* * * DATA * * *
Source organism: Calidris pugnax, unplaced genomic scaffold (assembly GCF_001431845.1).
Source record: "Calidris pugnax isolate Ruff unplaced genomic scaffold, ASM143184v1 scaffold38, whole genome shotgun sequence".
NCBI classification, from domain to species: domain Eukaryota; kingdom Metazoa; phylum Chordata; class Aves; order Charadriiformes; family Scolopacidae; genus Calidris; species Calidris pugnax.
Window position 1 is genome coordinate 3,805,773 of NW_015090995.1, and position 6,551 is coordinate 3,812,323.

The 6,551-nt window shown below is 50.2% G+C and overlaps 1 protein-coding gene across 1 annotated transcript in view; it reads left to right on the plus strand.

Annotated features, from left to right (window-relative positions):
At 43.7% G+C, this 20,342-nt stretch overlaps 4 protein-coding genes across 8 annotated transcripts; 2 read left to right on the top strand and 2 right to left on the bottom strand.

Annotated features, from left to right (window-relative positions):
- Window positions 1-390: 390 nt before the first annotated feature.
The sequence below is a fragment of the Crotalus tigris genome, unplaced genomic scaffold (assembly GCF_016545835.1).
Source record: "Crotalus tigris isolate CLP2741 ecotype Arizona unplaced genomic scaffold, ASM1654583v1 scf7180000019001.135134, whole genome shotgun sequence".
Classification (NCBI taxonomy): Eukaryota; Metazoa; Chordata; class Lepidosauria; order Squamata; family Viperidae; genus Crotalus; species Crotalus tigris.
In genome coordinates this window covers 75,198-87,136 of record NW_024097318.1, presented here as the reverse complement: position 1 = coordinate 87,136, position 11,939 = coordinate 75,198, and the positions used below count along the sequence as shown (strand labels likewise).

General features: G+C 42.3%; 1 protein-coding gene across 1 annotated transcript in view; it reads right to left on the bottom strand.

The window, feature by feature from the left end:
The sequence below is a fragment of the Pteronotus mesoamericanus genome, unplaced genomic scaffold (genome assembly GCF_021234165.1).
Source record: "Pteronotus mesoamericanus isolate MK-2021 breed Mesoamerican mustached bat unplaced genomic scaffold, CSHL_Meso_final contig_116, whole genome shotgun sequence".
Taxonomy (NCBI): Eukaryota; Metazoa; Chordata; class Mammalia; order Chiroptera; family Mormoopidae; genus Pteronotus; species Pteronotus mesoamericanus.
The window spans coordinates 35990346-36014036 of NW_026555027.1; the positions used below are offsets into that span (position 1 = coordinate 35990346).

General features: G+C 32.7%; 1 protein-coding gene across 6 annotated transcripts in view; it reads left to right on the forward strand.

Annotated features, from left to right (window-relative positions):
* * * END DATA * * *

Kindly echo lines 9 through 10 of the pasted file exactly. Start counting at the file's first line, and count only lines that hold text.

- Window positions 1-390: 390 nt before the first annotated feature.
The sequence below is a fragment of the Crotalus tigris genome, unplaced genomic scaffold (assembly GCF_016545835.1).